Good news – the answer is yes to a luxurious-looking wet room for any home.
Typically, a wet room is a shower room minus the shower screen and tray. Instead, you’ll get a fully-tiled shower area that is open to the rest of the room. Often a wet room does away with a bath, although in a bigger area you can still include one.
Why choose a wet room?
- It looks great and gives your bathroom some boutique hotel style points.
- Removing the bath creates much more space, and works well in a smaller bathroom.
- It’s easier to clean – no more scrubbing shower trays or screens.
- It can increase the value of your home, provided you install it professionally.
Any disadvantages of a wet room?
- Water spray! Anyone for a soggy towel or damp toiletries? A screen fixes this issue.
- Expense – you’ll need a professional fitter to waterproof the room, to prevent damage from leaks. Tiling from floor to ceiling can also be expensive.
- If a wet room is your only bathroom, think through the resale implications of doing away with your bath.
6 things to think about before choosing a wet room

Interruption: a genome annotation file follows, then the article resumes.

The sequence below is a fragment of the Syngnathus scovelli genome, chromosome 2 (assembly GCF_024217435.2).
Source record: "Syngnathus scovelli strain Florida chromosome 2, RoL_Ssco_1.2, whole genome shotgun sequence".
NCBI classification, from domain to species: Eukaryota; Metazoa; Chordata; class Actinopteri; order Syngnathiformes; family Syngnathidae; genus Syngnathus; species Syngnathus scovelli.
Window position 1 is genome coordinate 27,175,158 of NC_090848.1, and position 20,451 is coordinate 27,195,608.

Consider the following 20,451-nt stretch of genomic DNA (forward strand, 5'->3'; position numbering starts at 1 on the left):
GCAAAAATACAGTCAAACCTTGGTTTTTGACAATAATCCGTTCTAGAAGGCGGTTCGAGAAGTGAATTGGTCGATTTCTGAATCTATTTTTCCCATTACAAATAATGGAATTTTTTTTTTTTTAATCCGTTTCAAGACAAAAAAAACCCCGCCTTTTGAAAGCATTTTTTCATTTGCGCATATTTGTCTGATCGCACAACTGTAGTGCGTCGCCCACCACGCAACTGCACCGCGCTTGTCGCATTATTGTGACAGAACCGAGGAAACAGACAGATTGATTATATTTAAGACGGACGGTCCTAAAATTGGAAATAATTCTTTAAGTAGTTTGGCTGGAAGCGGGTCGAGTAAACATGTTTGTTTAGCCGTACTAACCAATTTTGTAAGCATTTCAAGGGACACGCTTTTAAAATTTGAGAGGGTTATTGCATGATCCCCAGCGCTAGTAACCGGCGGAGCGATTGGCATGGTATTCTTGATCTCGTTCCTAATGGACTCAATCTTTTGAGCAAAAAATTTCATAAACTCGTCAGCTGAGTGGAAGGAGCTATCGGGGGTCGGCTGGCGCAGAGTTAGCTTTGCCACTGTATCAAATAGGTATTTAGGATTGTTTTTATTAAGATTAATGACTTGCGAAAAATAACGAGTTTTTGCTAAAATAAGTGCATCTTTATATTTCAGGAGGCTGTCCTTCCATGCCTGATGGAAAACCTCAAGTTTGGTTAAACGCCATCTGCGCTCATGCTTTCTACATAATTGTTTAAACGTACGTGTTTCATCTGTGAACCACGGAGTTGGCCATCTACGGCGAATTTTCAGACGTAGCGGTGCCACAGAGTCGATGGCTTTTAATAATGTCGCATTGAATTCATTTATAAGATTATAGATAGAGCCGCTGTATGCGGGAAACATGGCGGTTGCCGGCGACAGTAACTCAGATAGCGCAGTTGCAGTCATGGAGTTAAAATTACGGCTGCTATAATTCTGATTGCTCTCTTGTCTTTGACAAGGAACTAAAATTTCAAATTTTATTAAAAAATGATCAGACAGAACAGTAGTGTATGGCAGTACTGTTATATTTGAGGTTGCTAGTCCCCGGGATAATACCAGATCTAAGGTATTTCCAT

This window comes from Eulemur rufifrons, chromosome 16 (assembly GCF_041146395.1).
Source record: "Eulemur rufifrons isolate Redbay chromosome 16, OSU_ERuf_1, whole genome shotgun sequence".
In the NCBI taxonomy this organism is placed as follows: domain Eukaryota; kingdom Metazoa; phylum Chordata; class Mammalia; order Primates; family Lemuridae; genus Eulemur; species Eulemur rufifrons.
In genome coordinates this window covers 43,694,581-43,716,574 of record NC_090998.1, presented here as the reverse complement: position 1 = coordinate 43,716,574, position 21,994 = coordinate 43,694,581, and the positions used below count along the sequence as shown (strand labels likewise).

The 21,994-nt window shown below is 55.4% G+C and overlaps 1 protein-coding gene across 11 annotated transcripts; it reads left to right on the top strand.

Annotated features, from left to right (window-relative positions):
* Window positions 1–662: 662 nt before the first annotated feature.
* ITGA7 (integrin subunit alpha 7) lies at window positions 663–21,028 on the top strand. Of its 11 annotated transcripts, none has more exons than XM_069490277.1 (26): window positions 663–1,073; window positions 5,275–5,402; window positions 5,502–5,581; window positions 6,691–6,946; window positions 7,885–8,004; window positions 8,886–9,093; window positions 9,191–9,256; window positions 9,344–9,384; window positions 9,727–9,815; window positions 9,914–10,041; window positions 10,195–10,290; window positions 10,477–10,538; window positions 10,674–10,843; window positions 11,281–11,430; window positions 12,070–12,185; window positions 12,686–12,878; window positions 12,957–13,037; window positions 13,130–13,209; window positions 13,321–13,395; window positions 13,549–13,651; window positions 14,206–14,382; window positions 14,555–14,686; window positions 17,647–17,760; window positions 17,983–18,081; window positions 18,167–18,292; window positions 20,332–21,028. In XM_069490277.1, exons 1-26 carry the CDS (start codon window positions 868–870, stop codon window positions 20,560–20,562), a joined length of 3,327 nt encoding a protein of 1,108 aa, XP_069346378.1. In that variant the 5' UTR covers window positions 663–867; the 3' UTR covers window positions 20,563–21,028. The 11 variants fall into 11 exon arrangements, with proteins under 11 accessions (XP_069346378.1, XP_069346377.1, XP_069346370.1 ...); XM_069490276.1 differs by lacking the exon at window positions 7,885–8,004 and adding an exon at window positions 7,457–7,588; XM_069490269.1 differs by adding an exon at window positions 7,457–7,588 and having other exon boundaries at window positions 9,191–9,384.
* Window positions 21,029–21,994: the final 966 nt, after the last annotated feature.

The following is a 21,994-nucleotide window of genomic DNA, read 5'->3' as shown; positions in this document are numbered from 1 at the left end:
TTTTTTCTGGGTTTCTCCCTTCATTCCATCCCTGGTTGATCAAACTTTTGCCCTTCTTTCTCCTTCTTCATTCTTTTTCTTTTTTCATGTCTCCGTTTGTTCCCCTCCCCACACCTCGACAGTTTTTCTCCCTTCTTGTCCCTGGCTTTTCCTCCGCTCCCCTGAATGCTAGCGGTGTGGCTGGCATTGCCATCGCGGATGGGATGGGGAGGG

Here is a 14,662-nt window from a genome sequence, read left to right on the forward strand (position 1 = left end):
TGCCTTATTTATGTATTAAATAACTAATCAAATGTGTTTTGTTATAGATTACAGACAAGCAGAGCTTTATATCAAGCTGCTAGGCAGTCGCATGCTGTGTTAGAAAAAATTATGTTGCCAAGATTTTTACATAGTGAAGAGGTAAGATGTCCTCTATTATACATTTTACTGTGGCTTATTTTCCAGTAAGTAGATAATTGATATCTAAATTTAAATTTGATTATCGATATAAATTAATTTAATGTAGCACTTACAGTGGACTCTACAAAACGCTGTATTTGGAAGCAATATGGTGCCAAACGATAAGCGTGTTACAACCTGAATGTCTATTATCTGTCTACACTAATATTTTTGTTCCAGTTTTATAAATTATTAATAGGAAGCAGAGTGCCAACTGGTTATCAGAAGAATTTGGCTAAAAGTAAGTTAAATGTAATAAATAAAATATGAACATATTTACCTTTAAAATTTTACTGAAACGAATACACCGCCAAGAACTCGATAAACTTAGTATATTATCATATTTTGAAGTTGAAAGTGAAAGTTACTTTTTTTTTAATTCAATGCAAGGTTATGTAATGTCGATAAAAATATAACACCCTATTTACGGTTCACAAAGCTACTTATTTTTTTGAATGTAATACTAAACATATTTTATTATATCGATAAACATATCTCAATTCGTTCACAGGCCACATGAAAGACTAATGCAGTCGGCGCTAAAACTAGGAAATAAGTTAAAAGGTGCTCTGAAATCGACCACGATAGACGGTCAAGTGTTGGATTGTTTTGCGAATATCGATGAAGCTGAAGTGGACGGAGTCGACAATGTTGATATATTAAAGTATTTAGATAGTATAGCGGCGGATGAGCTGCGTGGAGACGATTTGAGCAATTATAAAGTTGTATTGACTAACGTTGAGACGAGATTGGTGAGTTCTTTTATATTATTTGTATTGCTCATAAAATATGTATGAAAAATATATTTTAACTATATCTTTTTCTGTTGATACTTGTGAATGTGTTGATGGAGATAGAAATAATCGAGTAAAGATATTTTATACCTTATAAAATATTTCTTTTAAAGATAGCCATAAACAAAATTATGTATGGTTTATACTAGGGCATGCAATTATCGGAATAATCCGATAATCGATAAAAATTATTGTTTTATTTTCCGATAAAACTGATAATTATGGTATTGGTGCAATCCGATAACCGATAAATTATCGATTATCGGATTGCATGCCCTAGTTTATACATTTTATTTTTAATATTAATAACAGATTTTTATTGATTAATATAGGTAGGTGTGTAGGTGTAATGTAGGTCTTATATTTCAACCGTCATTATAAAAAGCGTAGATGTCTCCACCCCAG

Designing and installing a wet room is definitely a job for a professional. They need to create a gradient for drainage on the floor, to channel your shower water away.
Here are the floor/tray options –
- Preformed sloping tray. This comes ready to fit on the floor, and you won’t need to tile over it.
- Ready-made shower former (the wet room version of a shower tray), which you will need to tile over.
- Plywood sub-floor. Fitted at a gradient, then you choose tiles to go over it.
The entire room needs to be waterproofed (called “tanking” in the trade). This usually involves priming the floor and walls, particularly the shower area.
For lower maintenance, choose non-porous bathroom tiles like porcelain or ceramic. Marble and slate looks fabulous, but you’ll need to reseal porous tiles like these periodically to prevent water damage.
To screen or not to screen?
That is the question! Think about including a shower screen in your wet room if your bathroom is on a smaller scale, to prevent excess spray!
Traditional radiators and towel rails are a good option, as is underfloor heating. It keeps your tiles warm to walk on, and also helps dry your floor after use.
How much does a wet room cost?
On average, budget to pay between £3,000 and £8,000 to install a wet room.
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